I heard a few snippets this week on the BBC news along the lines of
Put away the tranquilisers. Sushi, chocolate and a new haircut could help beat depression, a new book suggests.
The overall impression I received from this was that it was advocating the ‘buck up, go out and sort yourself out’ attitude that can be very damaging to people with mental health problems. It also implies that it is aimed at women with anxiety and depression, as I can’t see many people suggesting to men that they eat sushi, chocolate and get a haircut to deal with stress.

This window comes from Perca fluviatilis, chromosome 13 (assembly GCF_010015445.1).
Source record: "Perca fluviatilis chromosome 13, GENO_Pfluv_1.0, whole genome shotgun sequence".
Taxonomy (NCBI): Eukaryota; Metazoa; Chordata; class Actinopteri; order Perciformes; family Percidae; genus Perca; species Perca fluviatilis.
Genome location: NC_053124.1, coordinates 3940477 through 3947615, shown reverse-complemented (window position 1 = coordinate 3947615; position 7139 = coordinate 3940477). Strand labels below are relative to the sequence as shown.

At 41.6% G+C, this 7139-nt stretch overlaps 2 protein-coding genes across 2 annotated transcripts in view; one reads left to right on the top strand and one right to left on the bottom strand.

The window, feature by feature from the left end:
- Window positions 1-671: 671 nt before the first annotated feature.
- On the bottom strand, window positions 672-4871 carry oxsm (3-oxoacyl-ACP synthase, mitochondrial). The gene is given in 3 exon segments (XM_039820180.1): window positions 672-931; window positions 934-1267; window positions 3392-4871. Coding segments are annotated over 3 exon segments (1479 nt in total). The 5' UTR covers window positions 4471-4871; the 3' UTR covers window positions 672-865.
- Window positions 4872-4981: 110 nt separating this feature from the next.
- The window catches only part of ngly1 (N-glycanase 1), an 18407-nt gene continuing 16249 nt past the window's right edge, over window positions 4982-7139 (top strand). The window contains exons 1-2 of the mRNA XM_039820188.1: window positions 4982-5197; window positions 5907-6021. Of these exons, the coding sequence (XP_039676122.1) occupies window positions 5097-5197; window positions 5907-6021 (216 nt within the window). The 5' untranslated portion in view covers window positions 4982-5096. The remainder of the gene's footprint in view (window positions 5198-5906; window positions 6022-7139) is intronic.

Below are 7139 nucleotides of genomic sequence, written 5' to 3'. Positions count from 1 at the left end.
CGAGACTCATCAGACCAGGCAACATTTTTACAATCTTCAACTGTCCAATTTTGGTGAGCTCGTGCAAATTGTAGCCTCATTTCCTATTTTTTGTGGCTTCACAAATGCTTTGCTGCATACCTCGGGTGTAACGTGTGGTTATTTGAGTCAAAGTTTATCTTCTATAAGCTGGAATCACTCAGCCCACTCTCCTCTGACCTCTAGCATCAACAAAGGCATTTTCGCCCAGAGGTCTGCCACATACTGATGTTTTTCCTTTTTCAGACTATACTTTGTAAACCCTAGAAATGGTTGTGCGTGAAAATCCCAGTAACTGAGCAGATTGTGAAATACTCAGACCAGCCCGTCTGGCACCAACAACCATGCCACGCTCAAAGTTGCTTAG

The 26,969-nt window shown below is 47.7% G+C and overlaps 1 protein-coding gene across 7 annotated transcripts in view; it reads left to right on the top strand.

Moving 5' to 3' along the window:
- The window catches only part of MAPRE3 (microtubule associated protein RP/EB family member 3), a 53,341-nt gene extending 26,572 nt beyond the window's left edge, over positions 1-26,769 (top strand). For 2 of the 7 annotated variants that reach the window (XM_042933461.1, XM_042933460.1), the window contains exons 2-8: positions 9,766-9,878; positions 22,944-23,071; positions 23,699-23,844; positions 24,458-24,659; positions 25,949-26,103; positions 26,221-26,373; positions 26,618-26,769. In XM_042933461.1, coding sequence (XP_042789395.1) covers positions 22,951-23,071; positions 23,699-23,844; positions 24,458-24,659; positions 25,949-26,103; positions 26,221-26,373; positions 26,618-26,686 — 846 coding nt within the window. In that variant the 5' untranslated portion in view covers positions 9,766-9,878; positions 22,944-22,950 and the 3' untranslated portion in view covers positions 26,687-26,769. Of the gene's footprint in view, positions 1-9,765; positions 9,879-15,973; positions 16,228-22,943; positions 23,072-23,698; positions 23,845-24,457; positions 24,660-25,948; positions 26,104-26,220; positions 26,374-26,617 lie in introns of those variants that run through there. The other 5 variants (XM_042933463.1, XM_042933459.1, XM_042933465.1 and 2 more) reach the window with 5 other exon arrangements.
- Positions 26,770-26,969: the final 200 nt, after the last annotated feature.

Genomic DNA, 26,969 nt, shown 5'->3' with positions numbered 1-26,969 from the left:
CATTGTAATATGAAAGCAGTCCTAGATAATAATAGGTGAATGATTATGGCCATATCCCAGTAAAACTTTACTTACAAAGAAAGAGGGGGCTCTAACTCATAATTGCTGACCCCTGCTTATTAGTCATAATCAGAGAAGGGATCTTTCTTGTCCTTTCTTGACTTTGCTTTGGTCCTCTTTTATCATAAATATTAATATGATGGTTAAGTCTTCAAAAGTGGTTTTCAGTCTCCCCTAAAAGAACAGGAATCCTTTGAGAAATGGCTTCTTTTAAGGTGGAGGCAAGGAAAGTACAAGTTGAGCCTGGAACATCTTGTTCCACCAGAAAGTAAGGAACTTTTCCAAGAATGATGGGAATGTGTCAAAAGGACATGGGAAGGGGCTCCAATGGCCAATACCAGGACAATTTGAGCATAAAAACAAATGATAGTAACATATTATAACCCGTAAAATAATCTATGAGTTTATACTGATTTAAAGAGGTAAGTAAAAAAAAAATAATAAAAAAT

I decided to seek out the details about the news on the BBC website and found a short interview with Professor Jane Plant, author of Beating Stress, Anxiety and Depression, and Jane Harris, of mental health charity Rethink.
Luckily, my first impressions were wrong as they seem to be advocating that people with mild to moderate depression may find a range of diet and lifestyle changes helpful. That these options should be considered before anti-depressants are prescribed, and that more non-drug psychological treatments should be available for mental health. They also mentioned that only 6% of health research funding goes towards mental health research, even though the NHS spends approx £300 million a year on drug therapies.